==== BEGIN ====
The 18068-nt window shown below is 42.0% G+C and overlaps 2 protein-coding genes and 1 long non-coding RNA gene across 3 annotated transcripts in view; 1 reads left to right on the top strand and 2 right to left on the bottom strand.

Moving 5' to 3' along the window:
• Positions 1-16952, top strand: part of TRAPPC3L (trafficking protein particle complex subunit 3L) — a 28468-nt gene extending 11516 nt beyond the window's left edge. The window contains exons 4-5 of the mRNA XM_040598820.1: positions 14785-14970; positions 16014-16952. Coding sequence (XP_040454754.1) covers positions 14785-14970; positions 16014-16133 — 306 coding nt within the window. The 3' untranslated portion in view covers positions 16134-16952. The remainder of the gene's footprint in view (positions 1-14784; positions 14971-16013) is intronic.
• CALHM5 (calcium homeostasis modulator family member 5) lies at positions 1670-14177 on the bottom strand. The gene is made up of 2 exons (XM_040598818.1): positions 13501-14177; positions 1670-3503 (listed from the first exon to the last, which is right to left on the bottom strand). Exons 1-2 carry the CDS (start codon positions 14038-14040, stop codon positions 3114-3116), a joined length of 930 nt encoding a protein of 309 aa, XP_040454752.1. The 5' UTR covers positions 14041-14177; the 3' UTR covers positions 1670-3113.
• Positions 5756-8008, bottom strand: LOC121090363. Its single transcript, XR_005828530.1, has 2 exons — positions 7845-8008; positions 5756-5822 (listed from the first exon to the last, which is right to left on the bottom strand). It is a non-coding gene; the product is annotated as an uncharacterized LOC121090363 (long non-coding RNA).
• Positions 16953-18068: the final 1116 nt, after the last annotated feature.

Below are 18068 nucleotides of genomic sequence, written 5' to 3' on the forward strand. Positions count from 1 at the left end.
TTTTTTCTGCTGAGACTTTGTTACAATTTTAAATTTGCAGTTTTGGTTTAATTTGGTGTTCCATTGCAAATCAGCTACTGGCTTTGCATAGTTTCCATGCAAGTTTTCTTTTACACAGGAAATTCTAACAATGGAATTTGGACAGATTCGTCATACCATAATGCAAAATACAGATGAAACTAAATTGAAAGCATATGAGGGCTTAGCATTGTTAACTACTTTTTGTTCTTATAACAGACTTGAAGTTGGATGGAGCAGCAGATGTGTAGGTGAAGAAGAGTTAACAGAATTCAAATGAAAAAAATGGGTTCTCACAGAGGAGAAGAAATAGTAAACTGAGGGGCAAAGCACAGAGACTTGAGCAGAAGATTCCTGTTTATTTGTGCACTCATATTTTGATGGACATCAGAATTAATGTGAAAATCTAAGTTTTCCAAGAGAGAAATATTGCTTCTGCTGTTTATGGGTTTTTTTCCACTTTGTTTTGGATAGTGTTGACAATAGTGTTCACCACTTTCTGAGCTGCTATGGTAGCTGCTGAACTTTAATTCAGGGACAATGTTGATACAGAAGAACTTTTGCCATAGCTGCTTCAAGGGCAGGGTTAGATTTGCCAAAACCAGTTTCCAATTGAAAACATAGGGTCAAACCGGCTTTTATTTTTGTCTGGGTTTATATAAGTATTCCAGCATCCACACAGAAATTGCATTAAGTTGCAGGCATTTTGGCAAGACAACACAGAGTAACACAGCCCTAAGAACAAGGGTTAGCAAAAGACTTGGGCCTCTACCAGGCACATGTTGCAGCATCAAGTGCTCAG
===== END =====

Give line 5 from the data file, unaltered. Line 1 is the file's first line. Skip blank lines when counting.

• Positions 5756-8008, bottom strand: LOC121090363. Its single transcript, XR_005828530.1, has 2 exons — positions 7845-8008; positions 5756-5822 (listed from the first exon to the last, which is right to left on the bottom strand). It is a non-coding gene; the product is annotated as an uncharacterized LOC121090363 (long non-coding RNA).